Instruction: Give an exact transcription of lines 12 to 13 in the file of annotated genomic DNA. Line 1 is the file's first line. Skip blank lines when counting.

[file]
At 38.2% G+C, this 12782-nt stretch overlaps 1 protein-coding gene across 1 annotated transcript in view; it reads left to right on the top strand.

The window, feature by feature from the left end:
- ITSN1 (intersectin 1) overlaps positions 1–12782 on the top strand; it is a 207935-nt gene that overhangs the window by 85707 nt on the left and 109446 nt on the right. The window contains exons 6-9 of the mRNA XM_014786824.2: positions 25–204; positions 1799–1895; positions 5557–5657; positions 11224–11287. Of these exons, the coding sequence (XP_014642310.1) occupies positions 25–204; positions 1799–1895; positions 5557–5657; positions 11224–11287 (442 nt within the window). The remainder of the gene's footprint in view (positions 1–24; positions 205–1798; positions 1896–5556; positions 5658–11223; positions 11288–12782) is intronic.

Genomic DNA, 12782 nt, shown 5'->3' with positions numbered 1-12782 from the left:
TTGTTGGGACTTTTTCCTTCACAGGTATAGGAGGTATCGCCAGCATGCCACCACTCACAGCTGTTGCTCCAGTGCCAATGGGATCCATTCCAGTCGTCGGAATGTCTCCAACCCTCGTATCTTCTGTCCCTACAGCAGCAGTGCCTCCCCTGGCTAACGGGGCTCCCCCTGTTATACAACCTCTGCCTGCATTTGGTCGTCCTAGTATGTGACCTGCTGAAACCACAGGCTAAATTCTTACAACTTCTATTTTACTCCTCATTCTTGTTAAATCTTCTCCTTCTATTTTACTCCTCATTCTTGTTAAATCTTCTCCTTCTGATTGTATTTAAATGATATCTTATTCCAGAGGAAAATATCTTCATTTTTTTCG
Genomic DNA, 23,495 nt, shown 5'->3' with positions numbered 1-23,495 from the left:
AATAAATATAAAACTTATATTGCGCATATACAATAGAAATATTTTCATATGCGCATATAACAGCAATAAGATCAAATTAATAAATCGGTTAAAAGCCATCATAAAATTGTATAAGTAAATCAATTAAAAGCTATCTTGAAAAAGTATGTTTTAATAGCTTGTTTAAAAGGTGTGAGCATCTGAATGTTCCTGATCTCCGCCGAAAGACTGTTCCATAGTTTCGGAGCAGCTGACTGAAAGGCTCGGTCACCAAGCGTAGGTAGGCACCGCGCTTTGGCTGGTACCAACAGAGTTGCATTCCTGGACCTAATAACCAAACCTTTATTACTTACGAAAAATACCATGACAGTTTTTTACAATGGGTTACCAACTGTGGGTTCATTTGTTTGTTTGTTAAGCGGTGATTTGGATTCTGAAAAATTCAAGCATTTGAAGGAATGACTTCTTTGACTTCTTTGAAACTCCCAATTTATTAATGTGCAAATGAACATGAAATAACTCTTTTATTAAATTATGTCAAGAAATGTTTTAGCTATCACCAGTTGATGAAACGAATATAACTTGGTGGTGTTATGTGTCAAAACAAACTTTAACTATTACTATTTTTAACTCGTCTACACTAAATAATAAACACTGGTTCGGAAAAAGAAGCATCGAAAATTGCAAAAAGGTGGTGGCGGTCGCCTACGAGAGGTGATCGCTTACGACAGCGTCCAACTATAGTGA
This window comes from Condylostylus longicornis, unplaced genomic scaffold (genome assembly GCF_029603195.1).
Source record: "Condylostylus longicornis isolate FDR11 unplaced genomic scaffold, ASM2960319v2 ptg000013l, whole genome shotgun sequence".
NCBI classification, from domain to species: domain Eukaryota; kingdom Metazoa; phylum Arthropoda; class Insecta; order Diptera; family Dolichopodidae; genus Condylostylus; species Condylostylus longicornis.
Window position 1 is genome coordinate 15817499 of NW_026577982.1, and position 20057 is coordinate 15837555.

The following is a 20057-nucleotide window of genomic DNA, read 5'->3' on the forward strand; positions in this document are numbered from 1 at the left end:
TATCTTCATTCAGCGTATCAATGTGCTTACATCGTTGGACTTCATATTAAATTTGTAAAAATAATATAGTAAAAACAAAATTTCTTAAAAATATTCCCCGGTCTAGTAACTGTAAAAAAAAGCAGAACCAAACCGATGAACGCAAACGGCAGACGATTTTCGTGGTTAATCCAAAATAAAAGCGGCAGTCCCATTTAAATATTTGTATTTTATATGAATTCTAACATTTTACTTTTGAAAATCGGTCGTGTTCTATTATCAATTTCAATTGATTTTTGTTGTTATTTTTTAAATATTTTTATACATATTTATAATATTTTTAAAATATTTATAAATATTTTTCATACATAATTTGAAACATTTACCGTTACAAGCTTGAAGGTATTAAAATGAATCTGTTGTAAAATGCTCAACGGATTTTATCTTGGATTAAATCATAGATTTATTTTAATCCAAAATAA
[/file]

The following is a 20057-nucleotide window of genomic DNA, read 5'->3' on the forward strand; positions in this document are numbered from 1 at the left end:
TATCTTCATTCAGCGTATCAATGTGCTTACATCGTTGGACTTCATATTAAATTTGTAAAAATAATATAGTAAAAACAAAATTTCTTAAAAATATTCCCCGGTCTAGTAACTGTAAAAAAAAGCAGAACCAAACCGATGAACGCAAACGGCAGACGATTTTCGTGGTTAATCCAAAATAAAAGCGGCAGTCCCATTTAAATATTTGTATTTTATATGAATTCTAACATTTTACTTTTGAAAATCGGTCGTGTTCTATTATCAATTTCAATTGATTTTTGTTGTTATTTTTTAAATATTTTTATACATATTTATAATATTTTTAAAATATTTATAAATATTTTTCATACATAATTTGAAACATTTACCGTTACAAGCTTGAAGGTATTAAAATGAATCTGTTGTAAAATGCTCAACGGATTTTATCTTGGATTAAATCATAGATTTATTTTAATCCAAAATAA